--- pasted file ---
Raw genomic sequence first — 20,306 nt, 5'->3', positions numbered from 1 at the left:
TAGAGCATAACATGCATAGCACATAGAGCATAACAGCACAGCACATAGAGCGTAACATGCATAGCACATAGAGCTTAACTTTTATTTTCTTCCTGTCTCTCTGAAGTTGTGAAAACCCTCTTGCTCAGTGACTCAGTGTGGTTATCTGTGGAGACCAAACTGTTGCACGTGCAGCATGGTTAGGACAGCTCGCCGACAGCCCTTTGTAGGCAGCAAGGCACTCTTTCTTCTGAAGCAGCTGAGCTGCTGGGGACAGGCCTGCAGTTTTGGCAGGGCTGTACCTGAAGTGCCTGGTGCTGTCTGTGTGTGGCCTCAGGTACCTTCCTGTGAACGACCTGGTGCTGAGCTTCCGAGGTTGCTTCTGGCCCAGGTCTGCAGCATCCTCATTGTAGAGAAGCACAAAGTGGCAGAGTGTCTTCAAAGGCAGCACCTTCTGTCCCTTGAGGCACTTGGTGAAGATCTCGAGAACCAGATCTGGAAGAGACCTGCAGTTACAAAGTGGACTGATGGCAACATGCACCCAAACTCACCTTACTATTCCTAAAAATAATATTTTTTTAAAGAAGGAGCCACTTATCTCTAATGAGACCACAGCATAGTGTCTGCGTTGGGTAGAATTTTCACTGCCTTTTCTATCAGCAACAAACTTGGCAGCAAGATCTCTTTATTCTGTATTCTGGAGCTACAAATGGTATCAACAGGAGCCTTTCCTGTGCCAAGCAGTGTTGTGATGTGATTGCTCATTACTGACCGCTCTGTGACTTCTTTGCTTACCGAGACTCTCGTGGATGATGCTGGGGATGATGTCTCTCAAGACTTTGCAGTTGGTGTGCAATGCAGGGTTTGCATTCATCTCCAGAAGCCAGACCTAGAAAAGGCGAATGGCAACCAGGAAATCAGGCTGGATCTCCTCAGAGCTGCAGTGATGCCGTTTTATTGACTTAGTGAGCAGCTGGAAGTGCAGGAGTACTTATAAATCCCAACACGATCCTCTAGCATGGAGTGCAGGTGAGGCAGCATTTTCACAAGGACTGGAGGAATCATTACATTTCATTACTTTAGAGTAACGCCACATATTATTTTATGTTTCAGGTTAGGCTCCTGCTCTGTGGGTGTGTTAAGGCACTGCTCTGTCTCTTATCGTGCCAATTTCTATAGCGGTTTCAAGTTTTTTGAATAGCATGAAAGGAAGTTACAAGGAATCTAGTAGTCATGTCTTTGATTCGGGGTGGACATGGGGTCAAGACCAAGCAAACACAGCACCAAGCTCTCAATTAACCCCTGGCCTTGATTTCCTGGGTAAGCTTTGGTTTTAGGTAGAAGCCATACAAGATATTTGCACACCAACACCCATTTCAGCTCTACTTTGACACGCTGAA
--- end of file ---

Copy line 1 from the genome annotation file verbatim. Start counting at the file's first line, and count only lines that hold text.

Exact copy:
Raw genomic sequence first — 20,306 nt, 5'->3', positions numbered from 1 at the left: